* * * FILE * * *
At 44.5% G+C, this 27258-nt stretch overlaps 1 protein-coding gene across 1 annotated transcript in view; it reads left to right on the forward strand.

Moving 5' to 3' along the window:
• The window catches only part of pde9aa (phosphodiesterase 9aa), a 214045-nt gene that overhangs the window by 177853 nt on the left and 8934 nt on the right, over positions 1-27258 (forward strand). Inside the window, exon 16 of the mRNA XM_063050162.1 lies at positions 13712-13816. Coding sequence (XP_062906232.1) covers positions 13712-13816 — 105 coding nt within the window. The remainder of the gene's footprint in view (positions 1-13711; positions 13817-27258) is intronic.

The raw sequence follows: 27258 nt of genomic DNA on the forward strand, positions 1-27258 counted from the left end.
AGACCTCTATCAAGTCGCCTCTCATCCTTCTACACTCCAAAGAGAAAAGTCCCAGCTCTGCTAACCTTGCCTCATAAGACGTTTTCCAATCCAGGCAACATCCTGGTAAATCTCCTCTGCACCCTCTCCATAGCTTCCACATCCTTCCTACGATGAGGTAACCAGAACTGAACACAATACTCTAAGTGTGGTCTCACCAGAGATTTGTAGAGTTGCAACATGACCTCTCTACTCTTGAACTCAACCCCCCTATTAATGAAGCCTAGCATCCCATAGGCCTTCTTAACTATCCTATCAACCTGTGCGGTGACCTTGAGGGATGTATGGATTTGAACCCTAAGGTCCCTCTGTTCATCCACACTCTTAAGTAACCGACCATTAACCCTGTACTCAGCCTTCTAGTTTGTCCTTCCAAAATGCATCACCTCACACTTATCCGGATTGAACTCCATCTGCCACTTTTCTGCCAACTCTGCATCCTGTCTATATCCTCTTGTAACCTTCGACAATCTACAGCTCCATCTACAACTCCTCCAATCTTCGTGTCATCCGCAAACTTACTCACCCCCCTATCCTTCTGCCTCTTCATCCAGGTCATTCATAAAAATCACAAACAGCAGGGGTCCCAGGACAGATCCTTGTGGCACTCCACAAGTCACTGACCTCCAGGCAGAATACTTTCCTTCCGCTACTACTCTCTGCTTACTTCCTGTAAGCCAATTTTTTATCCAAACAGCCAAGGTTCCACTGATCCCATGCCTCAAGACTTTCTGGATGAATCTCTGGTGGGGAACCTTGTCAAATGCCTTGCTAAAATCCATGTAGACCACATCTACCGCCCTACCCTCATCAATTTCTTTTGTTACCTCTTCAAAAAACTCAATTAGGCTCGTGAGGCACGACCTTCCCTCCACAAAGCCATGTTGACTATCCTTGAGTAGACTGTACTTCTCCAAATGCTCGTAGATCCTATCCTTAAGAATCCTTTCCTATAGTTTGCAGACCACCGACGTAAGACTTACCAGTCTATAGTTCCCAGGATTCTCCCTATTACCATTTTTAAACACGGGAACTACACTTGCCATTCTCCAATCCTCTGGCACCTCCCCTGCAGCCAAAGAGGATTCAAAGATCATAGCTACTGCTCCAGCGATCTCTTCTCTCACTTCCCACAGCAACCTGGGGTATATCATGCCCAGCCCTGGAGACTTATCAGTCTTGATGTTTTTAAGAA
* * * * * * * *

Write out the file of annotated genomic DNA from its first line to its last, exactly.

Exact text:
At 44.5% G+C, this 27258-nt stretch overlaps 1 protein-coding gene across 1 annotated transcript in view; it reads left to right on the forward strand.

Moving 5' to 3' along the window:
• The window catches only part of pde9aa (phosphodiesterase 9aa), a 214045-nt gene that overhangs the window by 177853 nt on the left and 8934 nt on the right, over positions 1-27258 (forward strand). Inside the window, exon 16 of the mRNA XM_063050162.1 lies at positions 13712-13816. Coding sequence (XP_062906232.1) covers positions 13712-13816 — 105 coding nt within the window. The remainder of the gene's footprint in view (positions 1-13711; positions 13817-27258) is intronic.

The raw sequence follows: 27258 nt of genomic DNA on the forward strand, positions 1-27258 counted from the left end.
AGACCTCTATCAAGTCGCCTCTCATCCTTCTACACTCCAAAGAGAAAAGTCCCAGCTCTGCTAACCTTGCCTCATAAGACGTTTTCCAATCCAGGCAACATCCTGGTAAATCTCCTCTGCACCCTCTCCATAGCTTCCACATCCTTCCTACGATGAGGTAACCAGAACTGAACACAATACTCTAAGTGTGGTCTCACCAGAGATTTGTAGAGTTGCAACATGACCTCTCTACTCTTGAACTCAACCCCCCTATTAATGAAGCCTAGCATCCCATAGGCCTTCTTAACTATCCTATCAACCTGTGCGGTGACCTTGAGGGATGTATGGATTTGAACCCTAAGGTCCCTCTGTTCATCCACACTCTTAAGTAACCGACCATTAACCCTGTACTCAGCCTTCTAGTTTGTCCTTCCAAAATGCATCACCTCACACTTATCCGGATTGAACTCCATCTGCCACTTTTCTGCCAACTCTGCATCCTGTCTATATCCTCTTGTAACCTTCGACAATCTACAGCTCCATCTACAACTCCTCCAATCTTCGTGTCATCCGCAAACTTACTCACCCCCCTATCCTTCTGCCTCTTCATCCAGGTCATTCATAAAAATCACAAACAGCAGGGGTCCCAGGACAGATCCTTGTGGCACTCCACAAGTCACTGACCTCCAGGCAGAATACTTTCCTTCCGCTACTACTCTCTGCTTACTTCCTGTAAGCCAATTTTTTATCCAAACAGCCAAGGTTCCACTGATCCCATGCCTCAAGACTTTCTGGATGAATCTCTGGTGGGGAACCTTGTCAAATGCCTTGCTAAAATCCATGTAGACCACATCTACCGCCCTACCCTCATCAATTTCTTTTGTTACCTCTTCAAAAAACTCAATTAGGCTCGTGAGGCACGACCTTCCCTCCACAAAGCCATGTTGACTATCCTTGAGTAGACTGTACTTCTCCAAATGCTCGTAGATCCTATCCTTAAGAATCCTTTCCTATAGTTTGCAGACCACCGACGTAAGACTTACCAGTCTATAGTTCCCAGGATTCTCCCTATTACCATTTTTAAACACGGGAACTACACTTGCCATTCTCCAATCCTCTGGCACCTCCCCTGCAGCCAAAGAGGATTCAAAGATCATAGCTACTGCTCCAGCGATCTCTTCTCTCACTTCCCACAGCAACCTGGGGTATATCATGCCCAGCCCTGGAGACTTATCAGTCTTGATGTTTTTAAGAA